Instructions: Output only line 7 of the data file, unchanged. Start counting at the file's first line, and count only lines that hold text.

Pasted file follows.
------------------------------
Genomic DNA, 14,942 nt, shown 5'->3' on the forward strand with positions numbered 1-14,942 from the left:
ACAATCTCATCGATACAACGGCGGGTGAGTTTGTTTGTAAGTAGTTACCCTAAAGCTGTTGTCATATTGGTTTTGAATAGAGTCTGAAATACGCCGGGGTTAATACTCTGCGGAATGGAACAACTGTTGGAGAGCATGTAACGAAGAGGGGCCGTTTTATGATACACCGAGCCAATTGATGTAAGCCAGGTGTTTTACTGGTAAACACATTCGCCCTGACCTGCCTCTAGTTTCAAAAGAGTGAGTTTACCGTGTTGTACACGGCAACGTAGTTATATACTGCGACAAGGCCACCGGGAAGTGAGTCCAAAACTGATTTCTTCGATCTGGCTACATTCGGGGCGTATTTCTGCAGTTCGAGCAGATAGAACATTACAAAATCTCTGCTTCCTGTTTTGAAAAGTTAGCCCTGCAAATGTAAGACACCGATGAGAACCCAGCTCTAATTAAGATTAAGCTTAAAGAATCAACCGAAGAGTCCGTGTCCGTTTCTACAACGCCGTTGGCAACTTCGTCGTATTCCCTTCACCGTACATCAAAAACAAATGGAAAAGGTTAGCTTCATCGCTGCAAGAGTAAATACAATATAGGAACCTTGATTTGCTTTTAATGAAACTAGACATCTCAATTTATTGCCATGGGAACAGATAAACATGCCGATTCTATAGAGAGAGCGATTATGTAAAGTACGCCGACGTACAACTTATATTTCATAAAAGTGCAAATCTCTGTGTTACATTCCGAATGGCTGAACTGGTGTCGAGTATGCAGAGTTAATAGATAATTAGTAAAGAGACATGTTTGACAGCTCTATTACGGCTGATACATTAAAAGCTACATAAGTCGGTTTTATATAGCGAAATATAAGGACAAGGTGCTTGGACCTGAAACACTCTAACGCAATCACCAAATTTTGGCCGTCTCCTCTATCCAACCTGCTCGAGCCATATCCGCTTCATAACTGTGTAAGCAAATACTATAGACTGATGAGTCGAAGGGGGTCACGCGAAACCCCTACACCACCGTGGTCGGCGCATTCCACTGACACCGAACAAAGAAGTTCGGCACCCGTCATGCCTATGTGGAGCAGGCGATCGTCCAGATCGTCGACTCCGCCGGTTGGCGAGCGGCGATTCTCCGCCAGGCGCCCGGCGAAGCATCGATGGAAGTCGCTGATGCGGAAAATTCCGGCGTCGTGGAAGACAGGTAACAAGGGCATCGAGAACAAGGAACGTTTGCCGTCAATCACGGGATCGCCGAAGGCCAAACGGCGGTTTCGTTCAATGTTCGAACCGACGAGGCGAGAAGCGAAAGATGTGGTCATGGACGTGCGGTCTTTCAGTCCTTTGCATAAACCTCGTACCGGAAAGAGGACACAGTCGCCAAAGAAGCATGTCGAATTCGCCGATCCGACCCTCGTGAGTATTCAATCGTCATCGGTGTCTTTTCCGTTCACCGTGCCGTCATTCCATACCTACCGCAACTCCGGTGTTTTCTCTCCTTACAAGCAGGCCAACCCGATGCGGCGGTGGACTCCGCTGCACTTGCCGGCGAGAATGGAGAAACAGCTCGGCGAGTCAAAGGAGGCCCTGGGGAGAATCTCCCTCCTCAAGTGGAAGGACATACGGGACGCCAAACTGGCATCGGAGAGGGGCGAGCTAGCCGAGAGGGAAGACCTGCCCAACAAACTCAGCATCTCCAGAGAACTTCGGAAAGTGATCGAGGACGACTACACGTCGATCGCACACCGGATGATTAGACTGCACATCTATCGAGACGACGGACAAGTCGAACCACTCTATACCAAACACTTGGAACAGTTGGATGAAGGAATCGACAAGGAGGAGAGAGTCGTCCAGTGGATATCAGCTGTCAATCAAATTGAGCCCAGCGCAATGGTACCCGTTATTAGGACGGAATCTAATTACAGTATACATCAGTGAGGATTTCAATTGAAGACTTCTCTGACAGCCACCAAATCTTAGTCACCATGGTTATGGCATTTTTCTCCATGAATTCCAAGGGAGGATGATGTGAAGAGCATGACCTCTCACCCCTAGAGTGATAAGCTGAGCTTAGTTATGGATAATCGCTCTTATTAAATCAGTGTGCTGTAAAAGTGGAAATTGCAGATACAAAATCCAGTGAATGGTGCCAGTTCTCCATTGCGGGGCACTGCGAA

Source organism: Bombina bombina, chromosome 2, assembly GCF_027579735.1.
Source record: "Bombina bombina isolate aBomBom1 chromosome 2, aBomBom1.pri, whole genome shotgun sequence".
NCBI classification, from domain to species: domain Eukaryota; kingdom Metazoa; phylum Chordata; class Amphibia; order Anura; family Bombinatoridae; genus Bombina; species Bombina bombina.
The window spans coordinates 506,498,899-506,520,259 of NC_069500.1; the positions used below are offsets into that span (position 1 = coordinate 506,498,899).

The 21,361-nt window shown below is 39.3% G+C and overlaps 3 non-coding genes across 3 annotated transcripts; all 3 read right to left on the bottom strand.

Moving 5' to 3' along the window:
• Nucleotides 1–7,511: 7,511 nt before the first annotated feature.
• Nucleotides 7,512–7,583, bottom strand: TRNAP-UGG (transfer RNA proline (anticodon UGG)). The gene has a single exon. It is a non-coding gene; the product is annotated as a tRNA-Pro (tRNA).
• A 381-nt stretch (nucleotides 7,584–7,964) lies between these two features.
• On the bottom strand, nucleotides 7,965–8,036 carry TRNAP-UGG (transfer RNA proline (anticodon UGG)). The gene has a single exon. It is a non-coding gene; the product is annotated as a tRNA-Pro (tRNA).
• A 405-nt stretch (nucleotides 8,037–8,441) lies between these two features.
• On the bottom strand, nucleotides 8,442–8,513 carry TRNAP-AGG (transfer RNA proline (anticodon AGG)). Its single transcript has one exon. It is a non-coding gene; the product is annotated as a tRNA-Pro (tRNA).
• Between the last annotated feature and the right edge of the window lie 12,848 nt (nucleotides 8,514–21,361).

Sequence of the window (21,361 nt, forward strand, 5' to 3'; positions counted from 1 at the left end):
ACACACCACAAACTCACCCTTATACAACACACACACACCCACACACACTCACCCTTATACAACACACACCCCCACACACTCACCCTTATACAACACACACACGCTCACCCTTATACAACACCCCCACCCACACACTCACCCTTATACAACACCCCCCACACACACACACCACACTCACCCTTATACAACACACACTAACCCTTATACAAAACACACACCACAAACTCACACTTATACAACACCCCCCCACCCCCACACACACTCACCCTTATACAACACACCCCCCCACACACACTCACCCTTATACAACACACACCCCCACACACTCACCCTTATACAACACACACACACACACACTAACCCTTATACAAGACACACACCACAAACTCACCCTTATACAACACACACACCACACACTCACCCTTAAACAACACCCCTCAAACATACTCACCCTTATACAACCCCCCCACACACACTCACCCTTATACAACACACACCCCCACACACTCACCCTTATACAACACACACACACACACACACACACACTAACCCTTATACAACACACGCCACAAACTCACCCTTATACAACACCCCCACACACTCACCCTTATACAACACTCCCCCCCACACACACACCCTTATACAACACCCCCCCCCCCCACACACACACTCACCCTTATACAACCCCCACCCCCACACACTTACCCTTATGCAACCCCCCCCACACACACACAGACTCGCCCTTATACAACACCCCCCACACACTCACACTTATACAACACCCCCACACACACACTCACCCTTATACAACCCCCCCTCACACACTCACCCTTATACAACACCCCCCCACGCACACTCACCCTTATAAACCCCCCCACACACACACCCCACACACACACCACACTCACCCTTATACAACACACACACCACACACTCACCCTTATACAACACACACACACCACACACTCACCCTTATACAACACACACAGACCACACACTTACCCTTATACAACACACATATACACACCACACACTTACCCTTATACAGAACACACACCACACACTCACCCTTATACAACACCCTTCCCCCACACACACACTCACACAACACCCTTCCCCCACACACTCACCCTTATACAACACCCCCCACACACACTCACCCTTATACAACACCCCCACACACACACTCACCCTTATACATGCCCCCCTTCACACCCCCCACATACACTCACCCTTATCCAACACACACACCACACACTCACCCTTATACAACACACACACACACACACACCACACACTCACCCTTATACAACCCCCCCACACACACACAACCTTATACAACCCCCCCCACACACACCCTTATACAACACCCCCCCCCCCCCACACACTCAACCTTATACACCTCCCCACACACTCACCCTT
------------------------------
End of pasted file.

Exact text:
The 21,361-nt window shown below is 39.3% G+C and overlaps 3 non-coding genes across 3 annotated transcripts; all 3 read right to left on the bottom strand.